Interestingly, the lacking Chinese landscape and unsupportive social systems made it easier to leave existing business models behind and leap into innovative online enterprises. And consumers, who were largely ignored by traditional retailers, willingly made the transition to online shopping.
Theorists explain this concept as institutionalization, a process through which organizations try to conform to the formal rules and informal norms prevailing in the business environment.[vii] As a result of their attempts, organizations gain legitimacy by being considered acceptable members of society. However, once they are closely tied to the system into which they have tried to fit, organizations often become less agile and less able to adapt to massive changes in the business environment.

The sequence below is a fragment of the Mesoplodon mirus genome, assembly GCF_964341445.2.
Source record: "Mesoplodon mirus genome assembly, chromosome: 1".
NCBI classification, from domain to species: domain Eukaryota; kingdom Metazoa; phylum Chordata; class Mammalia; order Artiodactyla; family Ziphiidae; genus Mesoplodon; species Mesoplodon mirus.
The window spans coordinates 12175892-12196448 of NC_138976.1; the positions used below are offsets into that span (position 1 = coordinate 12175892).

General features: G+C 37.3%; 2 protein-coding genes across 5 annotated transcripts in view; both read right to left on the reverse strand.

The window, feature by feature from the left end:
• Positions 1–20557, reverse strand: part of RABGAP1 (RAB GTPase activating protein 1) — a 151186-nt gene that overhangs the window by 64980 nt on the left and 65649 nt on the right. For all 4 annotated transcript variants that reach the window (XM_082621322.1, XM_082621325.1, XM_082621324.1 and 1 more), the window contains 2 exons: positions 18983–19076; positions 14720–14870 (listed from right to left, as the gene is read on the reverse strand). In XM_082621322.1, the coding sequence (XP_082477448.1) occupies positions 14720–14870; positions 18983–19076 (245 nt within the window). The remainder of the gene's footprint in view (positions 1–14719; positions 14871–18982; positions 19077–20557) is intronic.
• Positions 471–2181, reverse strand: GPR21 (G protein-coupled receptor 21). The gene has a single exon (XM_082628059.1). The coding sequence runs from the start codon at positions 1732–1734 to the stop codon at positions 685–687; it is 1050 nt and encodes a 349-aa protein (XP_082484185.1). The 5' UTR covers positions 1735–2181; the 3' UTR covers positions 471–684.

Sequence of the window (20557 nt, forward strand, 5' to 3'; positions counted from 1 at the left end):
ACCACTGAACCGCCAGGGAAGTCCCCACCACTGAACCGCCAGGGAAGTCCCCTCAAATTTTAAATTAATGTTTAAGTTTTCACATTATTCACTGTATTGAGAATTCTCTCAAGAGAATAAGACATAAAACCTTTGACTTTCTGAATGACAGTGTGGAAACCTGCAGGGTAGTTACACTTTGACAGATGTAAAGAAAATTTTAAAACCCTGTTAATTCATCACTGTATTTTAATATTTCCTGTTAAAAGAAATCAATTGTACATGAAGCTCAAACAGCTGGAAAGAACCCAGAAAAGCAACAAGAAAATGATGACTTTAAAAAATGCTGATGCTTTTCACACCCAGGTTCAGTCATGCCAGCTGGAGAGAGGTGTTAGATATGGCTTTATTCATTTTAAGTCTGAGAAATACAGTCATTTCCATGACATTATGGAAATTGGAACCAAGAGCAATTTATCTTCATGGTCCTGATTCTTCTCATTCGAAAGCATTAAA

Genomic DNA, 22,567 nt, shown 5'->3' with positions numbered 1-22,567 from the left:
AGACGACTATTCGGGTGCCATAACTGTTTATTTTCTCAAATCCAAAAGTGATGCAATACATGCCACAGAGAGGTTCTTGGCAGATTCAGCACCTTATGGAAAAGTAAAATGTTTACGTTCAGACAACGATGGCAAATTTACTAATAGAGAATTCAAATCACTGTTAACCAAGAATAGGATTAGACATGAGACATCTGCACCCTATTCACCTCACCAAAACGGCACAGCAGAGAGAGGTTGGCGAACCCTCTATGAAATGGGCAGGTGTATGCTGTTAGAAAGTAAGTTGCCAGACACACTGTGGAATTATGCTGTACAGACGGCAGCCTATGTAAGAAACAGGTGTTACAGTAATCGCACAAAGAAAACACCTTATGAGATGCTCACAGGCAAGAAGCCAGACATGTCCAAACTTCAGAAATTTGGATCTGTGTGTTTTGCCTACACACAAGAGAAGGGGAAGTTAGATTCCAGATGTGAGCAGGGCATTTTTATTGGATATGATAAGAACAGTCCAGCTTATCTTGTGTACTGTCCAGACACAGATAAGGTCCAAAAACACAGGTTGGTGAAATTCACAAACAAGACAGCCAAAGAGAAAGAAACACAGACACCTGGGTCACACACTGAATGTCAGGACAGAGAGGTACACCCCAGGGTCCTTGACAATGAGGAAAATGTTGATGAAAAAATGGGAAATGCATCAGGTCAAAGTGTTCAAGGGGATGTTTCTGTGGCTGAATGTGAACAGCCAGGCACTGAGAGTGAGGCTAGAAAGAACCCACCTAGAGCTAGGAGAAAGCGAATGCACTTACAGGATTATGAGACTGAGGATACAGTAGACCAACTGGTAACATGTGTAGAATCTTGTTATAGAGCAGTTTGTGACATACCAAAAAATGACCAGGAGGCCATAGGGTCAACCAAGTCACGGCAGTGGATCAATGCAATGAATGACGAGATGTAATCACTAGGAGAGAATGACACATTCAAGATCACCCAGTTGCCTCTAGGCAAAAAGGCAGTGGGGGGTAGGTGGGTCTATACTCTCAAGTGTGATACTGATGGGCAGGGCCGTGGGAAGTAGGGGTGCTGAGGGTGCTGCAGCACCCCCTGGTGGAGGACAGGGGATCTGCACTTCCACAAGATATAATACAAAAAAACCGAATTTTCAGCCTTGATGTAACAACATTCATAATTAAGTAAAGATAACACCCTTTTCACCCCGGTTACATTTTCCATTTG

Firms in advanced economies found the burden of institutionalization especially difficult to overcome. However, firms in dysfunctional institutional environments, such as Alibaba in China, faced much weaker opposing forces from their institutional environment and were thus more able to introduce and develop new businesses.
Greater Benefits through Ecosystem Development: Following its initial success in online shopping businesses, Alibaba expanded its innovation network through acquisitions. The company first focused on online shopping, logistics, and online payment. Later, Alibaba broadened its portfolio to include businesses that seemed unrelated to its core businesses, but that helped it generate new innovations.